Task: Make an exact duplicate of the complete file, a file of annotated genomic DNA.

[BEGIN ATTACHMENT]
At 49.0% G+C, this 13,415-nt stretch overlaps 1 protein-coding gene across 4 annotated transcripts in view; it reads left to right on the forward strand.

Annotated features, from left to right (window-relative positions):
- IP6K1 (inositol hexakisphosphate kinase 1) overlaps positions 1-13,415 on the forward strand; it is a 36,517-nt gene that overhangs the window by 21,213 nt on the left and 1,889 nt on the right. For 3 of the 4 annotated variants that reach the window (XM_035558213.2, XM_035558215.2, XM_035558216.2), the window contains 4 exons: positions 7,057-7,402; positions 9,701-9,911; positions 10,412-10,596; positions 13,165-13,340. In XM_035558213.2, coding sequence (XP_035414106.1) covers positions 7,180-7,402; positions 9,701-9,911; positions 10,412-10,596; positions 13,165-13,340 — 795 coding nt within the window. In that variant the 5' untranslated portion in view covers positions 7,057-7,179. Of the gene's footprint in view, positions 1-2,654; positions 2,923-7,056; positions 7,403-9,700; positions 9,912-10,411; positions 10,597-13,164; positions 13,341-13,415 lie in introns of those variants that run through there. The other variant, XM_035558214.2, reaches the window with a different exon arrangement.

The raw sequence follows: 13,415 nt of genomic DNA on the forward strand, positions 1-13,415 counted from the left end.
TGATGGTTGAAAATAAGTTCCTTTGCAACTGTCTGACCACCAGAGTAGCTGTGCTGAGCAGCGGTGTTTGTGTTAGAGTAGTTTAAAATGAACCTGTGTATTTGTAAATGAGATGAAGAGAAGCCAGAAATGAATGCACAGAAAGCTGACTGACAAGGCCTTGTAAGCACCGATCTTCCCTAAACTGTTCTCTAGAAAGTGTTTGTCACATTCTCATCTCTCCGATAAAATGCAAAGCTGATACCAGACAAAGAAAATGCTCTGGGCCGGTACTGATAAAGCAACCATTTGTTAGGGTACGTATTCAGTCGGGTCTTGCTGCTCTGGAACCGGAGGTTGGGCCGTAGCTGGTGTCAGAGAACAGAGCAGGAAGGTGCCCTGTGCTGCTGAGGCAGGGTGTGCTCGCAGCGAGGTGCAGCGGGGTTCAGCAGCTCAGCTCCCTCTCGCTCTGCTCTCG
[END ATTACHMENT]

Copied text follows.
At 49.0% G+C, this 13,415-nt stretch overlaps 1 protein-coding gene across 4 annotated transcripts in view; it reads left to right on the forward strand.

Annotated features, from left to right (window-relative positions):
- IP6K1 (inositol hexakisphosphate kinase 1) overlaps positions 1-13,415 on the forward strand; it is a 36,517-nt gene that overhangs the window by 21,213 nt on the left and 1,889 nt on the right. For 3 of the 4 annotated variants that reach the window (XM_035558213.2, XM_035558215.2, XM_035558216.2), the window contains 4 exons: positions 7,057-7,402; positions 9,701-9,911; positions 10,412-10,596; positions 13,165-13,340. In XM_035558213.2, coding sequence (XP_035414106.1) covers positions 7,180-7,402; positions 9,701-9,911; positions 10,412-10,596; positions 13,165-13,340 — 795 coding nt within the window. In that variant the 5' untranslated portion in view covers positions 7,057-7,179. Of the gene's footprint in view, positions 1-2,654; positions 2,923-7,056; positions 7,403-9,700; positions 9,912-10,411; positions 10,597-13,164; positions 13,341-13,415 lie in introns of those variants that run through there. The other variant, XM_035558214.2, reaches the window with a different exon arrangement.

The raw sequence follows: 13,415 nt of genomic DNA on the forward strand, positions 1-13,415 counted from the left end.
TGATGGTTGAAAATAAGTTCCTTTGCAACTGTCTGACCACCAGAGTAGCTGTGCTGAGCAGCGGTGTTTGTGTTAGAGTAGTTTAAAATGAACCTGTGTATTTGTAAATGAGATGAAGAGAAGCCAGAAATGAATGCACAGAAAGCTGACTGACAAGGCCTTGTAAGCACCGATCTTCCCTAAACTGTTCTCTAGAAAGTGTTTGTCACATTCTCATCTCTCCGATAAAATGCAAAGCTGATACCAGACAAAGAAAATGCTCTGGGCCGGTACTGATAAAGCAACCATTTGTTAGGGTACGTATTCAGTCGGGTCTTGCTGCTCTGGAACCGGAGGTTGGGCCGTAGCTGGTGTCAGAGAACAGAGCAGGAAGGTGCCCTGTGCTGCTGAGGCAGGGTGTGCTCGCAGCGAGGTGCAGCGGGGTTCAGCAGCTCAGCTCCCTCTCGCTCTGCTCTCG